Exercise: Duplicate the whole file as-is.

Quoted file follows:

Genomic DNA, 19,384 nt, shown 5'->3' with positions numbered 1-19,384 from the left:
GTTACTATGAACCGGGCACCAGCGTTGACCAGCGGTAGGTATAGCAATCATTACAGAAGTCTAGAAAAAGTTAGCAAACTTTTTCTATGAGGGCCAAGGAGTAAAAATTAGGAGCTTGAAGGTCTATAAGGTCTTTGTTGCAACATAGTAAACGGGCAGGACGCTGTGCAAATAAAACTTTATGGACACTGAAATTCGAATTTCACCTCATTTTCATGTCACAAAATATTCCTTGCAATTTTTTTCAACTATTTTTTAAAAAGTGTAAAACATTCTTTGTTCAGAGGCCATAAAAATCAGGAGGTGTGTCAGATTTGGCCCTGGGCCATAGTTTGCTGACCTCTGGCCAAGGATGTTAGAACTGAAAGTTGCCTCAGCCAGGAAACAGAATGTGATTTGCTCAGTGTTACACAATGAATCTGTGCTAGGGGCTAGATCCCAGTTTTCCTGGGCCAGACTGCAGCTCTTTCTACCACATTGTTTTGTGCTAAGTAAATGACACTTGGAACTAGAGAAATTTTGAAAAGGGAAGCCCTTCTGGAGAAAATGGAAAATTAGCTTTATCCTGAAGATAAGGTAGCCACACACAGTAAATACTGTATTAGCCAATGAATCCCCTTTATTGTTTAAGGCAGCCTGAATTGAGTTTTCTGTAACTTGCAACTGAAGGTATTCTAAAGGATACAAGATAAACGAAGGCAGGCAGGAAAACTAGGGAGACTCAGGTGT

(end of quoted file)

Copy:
Genomic DNA, 19,384 nt, shown 5'->3' with positions numbered 1-19,384 from the left:
GTTACTATGAACCGGGCACCAGCGTTGACCAGCGGTAGGTATAGCAATCATTACAGAAGTCTAGAAAAAGTTAGCAAACTTTTTCTATGAGGGCCAAGGAGTAAAAATTAGGAGCTTGAAGGTCTATAAGGTCTTTGTTGCAACATAGTAAACGGGCAGGACGCTGTGCAAATAAAACTTTATGGACACTGAAATTCGAATTTCACCTCATTTTCATGTCACAAAATATTCCTTGCAATTTTTTTCAACTATTTTTTAAAAAGTGTAAAACATTCTTTGTTCAGAGGCCATAAAAATCAGGAGGTGTGTCAGATTTGGCCCTGGGCCATAGTTTGCTGACCTCTGGCCAAGGATGTTAGAACTGAAAGTTGCCTCAGCCAGGAAACAGAATGTGATTTGCTCAGTGTTACACAATGAATCTGTGCTAGGGGCTAGATCCCAGTTTTCCTGGGCCAGACTGCAGCTCTTTCTACCACATTGTTTTGTGCTAAGTAAATGACACTTGGAACTAGAGAAATTTTGAAAAGGGAAGCCCTTCTGGAGAAAATGGAAAATTAGCTTTATCCTGAAGATAAGGTAGCCACACACAGTAAATACTGTATTAGCCAATGAATCCCCTTTATTGTTTAAGGCAGCCTGAATTGAGTTTTCTGTAACTTGCAACTGAAGGTATTCTAAAGGATACAAGATAAACGAAGGCAGGCAGGAAAACTAGGGAGACTCAGGTGT